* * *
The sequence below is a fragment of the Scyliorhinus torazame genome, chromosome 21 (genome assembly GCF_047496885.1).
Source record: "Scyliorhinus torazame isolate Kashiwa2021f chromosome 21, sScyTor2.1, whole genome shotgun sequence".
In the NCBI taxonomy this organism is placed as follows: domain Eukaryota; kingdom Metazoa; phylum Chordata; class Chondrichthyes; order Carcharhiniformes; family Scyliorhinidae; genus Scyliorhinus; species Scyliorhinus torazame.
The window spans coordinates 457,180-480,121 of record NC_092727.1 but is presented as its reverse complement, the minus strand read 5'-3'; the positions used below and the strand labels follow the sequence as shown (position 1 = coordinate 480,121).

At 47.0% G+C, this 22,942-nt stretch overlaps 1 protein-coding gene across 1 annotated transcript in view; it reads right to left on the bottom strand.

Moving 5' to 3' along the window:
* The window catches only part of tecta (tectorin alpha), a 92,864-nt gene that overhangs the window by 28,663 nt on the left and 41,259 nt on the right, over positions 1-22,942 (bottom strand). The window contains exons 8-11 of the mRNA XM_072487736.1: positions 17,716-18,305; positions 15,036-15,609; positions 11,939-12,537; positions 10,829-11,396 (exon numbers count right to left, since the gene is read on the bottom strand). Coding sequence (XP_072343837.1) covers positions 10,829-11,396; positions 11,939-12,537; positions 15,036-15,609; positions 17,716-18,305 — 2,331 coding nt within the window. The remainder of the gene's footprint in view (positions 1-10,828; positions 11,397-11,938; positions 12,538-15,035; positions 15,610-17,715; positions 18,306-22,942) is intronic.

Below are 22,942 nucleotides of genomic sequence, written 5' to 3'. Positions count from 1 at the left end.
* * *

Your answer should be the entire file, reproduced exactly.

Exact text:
The sequence below is a fragment of the Scyliorhinus torazame genome, chromosome 21 (genome assembly GCF_047496885.1).
Source record: "Scyliorhinus torazame isolate Kashiwa2021f chromosome 21, sScyTor2.1, whole genome shotgun sequence".
In the NCBI taxonomy this organism is placed as follows: domain Eukaryota; kingdom Metazoa; phylum Chordata; class Chondrichthyes; order Carcharhiniformes; family Scyliorhinidae; genus Scyliorhinus; species Scyliorhinus torazame.
The window spans coordinates 457,180-480,121 of record NC_092727.1 but is presented as its reverse complement, the minus strand read 5'-3'; the positions used below and the strand labels follow the sequence as shown (position 1 = coordinate 480,121).

At 47.0% G+C, this 22,942-nt stretch overlaps 1 protein-coding gene across 1 annotated transcript in view; it reads right to left on the bottom strand.

Moving 5' to 3' along the window:
* The window catches only part of tecta (tectorin alpha), a 92,864-nt gene that overhangs the window by 28,663 nt on the left and 41,259 nt on the right, over positions 1-22,942 (bottom strand). The window contains exons 8-11 of the mRNA XM_072487736.1: positions 17,716-18,305; positions 15,036-15,609; positions 11,939-12,537; positions 10,829-11,396 (exon numbers count right to left, since the gene is read on the bottom strand). Coding sequence (XP_072343837.1) covers positions 10,829-11,396; positions 11,939-12,537; positions 15,036-15,609; positions 17,716-18,305 — 2,331 coding nt within the window. The remainder of the gene's footprint in view (positions 1-10,828; positions 11,397-11,938; positions 12,538-15,035; positions 15,610-17,715; positions 18,306-22,942) is intronic.

Below are 22,942 nucleotides of genomic sequence, written 5' to 3'. Positions count from 1 at the left end.